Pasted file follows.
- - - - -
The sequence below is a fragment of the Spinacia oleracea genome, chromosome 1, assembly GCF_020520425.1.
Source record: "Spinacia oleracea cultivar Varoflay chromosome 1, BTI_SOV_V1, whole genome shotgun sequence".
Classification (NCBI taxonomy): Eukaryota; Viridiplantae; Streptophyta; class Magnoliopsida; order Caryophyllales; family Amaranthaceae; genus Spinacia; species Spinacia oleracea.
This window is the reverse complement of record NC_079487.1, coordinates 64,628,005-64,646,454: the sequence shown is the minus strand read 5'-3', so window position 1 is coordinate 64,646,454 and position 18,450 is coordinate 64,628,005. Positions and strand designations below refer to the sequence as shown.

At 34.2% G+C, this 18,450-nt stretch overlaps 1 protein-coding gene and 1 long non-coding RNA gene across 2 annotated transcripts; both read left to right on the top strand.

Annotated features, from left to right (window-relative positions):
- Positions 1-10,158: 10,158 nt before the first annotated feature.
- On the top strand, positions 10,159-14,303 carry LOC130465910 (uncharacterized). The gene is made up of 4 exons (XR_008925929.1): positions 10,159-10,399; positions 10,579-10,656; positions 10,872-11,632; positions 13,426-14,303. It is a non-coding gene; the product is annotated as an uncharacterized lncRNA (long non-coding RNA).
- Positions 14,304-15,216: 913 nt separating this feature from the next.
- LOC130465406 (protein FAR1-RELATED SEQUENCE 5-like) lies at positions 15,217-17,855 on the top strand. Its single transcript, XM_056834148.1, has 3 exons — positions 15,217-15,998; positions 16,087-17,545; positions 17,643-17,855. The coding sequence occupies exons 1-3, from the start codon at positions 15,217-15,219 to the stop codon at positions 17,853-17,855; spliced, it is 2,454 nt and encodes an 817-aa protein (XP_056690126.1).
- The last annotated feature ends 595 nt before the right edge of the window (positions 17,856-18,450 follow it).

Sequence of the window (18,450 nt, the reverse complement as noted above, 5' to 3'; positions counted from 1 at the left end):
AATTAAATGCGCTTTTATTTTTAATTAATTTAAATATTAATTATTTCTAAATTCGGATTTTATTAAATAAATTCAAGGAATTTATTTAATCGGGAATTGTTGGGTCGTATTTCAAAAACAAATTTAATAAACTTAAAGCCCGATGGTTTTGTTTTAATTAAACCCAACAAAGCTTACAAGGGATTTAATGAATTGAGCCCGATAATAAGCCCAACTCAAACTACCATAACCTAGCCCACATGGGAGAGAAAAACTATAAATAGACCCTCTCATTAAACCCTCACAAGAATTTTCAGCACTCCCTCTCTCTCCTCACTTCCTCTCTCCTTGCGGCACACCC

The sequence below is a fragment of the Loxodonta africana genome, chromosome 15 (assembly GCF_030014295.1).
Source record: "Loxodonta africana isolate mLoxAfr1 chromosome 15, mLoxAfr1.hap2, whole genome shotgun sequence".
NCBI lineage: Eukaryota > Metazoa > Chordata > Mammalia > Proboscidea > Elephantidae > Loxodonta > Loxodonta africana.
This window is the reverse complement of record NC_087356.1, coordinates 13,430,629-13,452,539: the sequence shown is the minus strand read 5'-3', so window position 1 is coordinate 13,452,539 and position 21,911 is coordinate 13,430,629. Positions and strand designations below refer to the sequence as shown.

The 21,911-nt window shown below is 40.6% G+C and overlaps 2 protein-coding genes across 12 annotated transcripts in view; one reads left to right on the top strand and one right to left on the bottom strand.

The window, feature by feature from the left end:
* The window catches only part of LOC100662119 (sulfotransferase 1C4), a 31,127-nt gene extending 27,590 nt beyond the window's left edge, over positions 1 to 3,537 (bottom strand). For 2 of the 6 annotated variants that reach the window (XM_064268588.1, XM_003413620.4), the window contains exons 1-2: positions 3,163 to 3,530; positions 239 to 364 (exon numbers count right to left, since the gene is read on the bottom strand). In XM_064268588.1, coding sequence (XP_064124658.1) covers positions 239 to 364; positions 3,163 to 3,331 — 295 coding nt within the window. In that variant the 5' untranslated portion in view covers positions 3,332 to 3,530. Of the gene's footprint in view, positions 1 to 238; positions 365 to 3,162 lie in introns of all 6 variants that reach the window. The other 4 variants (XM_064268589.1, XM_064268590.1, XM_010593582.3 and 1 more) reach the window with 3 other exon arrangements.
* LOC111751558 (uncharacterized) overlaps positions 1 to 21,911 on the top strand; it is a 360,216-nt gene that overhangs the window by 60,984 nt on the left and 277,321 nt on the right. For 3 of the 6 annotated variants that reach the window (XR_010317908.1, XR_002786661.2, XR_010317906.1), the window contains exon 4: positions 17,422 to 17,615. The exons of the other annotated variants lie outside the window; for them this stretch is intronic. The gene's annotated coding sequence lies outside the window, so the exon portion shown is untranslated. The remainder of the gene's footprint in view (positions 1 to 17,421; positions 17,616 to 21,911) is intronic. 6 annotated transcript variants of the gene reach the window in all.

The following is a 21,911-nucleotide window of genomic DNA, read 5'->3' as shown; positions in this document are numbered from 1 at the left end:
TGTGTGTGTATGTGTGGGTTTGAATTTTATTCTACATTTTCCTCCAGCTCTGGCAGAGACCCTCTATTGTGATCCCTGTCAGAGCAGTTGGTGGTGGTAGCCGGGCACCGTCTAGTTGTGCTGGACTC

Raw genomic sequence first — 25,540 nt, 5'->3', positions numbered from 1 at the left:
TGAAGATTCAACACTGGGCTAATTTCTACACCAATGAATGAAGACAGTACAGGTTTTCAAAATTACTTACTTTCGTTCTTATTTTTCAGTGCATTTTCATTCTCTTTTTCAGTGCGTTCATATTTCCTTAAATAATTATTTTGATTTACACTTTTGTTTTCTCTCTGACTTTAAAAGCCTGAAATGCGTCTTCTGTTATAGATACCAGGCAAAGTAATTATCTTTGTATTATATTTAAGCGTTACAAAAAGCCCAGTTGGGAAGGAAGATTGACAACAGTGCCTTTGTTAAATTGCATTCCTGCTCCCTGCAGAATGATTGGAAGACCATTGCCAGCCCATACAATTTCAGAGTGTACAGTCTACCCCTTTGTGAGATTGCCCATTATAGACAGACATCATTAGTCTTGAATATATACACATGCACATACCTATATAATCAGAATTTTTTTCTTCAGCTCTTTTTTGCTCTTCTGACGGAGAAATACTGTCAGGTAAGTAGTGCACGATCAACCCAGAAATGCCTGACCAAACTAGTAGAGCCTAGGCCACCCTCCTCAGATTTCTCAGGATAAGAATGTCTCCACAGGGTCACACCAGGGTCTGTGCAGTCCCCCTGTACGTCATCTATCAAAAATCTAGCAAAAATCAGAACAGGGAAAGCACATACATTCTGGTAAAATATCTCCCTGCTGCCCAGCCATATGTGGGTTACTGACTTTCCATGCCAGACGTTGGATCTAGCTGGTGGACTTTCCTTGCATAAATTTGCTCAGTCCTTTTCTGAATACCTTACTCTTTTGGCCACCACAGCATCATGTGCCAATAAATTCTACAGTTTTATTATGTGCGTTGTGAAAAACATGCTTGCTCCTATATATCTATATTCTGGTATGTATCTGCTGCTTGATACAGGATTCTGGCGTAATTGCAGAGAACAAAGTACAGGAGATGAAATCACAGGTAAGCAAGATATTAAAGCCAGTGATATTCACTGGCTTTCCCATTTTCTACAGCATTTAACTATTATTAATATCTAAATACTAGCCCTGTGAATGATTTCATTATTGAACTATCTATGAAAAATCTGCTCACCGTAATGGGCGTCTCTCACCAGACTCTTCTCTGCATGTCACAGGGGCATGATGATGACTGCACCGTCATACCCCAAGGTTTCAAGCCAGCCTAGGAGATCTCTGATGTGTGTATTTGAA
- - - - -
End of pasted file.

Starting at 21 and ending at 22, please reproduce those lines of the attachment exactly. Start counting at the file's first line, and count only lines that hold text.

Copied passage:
* LOC111751558 (uncharacterized) overlaps positions 1 to 21,911 on the top strand; it is a 360,216-nt gene that overhangs the window by 60,984 nt on the left and 277,321 nt on the right. For 3 of the 6 annotated variants that reach the window (XR_010317908.1, XR_002786661.2, XR_010317906.1), the window contains exon 4: positions 17,422 to 17,615. The exons of the other annotated variants lie outside the window; for them this stretch is intronic. The gene's annotated coding sequence lies outside the window, so the exon portion shown is untranslated. The remainder of the gene's footprint in view (positions 1 to 17,421; positions 17,616 to 21,911) is intronic. 6 annotated transcript variants of the gene reach the window in all.

The following is a 21,911-nucleotide window of genomic DNA, read 5'->3' as shown; positions in this document are numbered from 1 at the left end: